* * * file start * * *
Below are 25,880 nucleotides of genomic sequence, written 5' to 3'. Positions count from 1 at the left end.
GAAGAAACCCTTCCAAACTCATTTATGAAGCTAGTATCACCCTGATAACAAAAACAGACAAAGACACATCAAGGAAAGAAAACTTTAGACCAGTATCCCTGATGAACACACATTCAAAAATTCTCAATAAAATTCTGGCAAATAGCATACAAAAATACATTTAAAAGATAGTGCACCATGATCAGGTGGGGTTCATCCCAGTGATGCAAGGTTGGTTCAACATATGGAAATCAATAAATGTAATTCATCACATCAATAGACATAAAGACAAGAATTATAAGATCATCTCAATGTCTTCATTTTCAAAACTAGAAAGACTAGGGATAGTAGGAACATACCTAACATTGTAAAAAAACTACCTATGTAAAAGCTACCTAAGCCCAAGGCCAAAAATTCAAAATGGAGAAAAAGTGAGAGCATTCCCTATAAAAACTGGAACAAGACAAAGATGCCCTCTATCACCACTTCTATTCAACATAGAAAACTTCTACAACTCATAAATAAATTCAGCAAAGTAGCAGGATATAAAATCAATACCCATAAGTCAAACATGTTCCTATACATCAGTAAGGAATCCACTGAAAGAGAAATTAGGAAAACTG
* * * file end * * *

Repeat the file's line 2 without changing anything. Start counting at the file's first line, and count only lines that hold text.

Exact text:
GAAGAAACCCTTCCAAACTCATTTATGAAGCTAGTATCACCCTGATAACAAAAACAGACAAAGACACATCAAGGAAAGAAAACTTTAGACCAGTATCCCTGATGAACACACATTCAAAAATTCTCAATAAAATTCTGGCAAATAGCATACAAAAATACATTTAAAAGATAGTGCACCATGATCAGGTGGGGTTCATCCCAGTGATGCAAGGTTGGTTCAACATATGGAAATCAATAAATGTAATTCATCACATCAATAGACATAAAGACAAGAATTATAAGATCATCTCAATGTCTTCATTTTCAAAACTAGAAAGACTAGGGATAGTAGGAACATACCTAACATTGTAAAAAAACTACCTATGTAAAAGCTACCTAAGCCCAAGGCCAAAAATTCAAAATGGAGAAAAAGTGAGAGCATTCCCTATAAAAACTGGAACAAGACAAAGATGCCCTCTATCACCACTTCTATTCAACATAGAAAACTTCTACAACTCATAAATAAATTCAGCAAAGTAGCAGGATATAAAATCAATACCCATAAGTCAAACATGTTCCTATACATCAGTAAGGAATCCACTGAAAGAGAAATTAGGAAAACTG